My car is boring. It has neither porcupine spikes nor cow catchers nor any of other diesel punk trappings and I never knew I wanted until I saw this movie.
Driving is also boring. We’re confined not just to roads, but to specific SIDES of the road. And no one is throwing spears at us.
About those spears–are they tipped with gunpowder? Actually, that goes for everything in this movie. I feel like things shouldn’t naturally explode that easily just from getting hit. I get it, there’s gasoline, but it still needs heat or a spark or something.
After seeing this movie, I saw a VICE special on water in India and it freaked me right the fuck out. Because the way the people crowd the water truck in that episode and the way the … citizens? Serfs? People who are neither protagonist nor antagonist but instead act as a demonstration of the tyranny of the latter? Anyway, the way the crowd and jostle for water is alarmingly similar.
There’s not a lot of talking. My friend and I talked about that (ha) as we were leaving the theatre. Tom Hardy is good at playing the man of few words, but really there’s very little dialogue across the board. Charlize Theron probably speaks the most, but she doesn’t speak much. My friend and I concluded that, when your life has been reduced to fight, flee, and sleep, there isn’t time for chitchat.
Charlize Theron is, as always, bad ass.
Tom Hardy is master of the wordless noise. He grumbles and grunts and generally reacts to things with telling back-of-the-throat vocalizations that somehow make me think of fist fights on a gravel back lot.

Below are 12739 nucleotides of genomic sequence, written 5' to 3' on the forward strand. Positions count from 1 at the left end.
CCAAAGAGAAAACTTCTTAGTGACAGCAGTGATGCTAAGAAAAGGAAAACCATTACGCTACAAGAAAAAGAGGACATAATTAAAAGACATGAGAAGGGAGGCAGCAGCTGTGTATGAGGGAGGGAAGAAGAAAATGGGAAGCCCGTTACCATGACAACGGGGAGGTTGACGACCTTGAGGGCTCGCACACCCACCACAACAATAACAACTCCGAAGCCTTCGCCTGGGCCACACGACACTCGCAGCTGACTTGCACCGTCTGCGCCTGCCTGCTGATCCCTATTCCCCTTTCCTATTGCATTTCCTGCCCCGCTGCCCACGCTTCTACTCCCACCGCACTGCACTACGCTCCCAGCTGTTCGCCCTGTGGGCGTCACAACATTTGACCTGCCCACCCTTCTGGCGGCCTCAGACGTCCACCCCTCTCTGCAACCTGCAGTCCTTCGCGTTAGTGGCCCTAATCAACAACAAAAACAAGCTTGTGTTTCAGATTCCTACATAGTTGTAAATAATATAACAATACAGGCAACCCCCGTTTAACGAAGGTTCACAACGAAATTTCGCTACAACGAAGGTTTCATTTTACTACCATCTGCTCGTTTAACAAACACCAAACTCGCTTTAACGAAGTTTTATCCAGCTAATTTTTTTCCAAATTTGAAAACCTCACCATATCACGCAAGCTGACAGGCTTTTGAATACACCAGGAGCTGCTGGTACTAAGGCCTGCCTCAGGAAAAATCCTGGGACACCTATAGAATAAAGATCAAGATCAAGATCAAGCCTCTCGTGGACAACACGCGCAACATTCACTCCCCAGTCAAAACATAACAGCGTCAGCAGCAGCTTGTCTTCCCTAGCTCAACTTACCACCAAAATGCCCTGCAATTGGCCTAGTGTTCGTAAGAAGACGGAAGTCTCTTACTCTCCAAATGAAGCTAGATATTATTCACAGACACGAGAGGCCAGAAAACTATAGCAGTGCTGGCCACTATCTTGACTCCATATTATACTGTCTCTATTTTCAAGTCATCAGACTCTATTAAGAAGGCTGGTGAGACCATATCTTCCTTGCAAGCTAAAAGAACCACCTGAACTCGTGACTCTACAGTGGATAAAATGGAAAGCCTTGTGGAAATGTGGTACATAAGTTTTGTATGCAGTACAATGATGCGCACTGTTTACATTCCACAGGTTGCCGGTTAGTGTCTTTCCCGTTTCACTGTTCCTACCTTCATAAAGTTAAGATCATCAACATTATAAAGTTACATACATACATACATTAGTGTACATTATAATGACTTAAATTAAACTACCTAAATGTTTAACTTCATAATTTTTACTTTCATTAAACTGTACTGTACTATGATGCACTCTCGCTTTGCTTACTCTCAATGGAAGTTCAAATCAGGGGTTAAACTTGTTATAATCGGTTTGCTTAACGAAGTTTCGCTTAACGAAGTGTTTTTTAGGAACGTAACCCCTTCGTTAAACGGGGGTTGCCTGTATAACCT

I don’t know if this was supposed to be set in a post-apocalyptic Australia. There are a couple Aussie accents, but for the most part people don’t seem to have made much of an effort. I’m fine with this; I prefer no accent to a poorly done accent. It would have been off-putting if they’d tried to pretend this was the Aussie cult movie it derived from and not a Hollywood production. And I kind of like the ambiguity it gives the setting.
This isn’t really a sequel or a prequel or a remake, but some sort of sideways story with a character who has, to a degree, entered the echelons of pop culture and cult fame.
Going back to the whole no-talking thing, I like that there are never any discussions that we’ve witnessed a million times where one character says, “Why should I trust you?” and the other performs a overwrought soliloquy that acts as an exposition dump about who they are and what they’re doing and why, meanwhile we in the audience work our asses off suspending our disbelief, because you know what? You don’t really know you can trust someone until you see the actions they take. Max and Furiosa never talk trust. The bullets start flying and they act. And later on, when Furiosa is asked about Max and Nux, she simply says their reliable. And is taken at her word.
When you create characters that don’t speak much, the words they do speak have more weight.
That being said, this movie is full of unaddressed tragedy. The water crisis. Who killed the world? The War Boys and their half-lives. The Breeders. The Bloodbags. But despite those things going unaddressed, you get it. Or, you get as much as you need to get.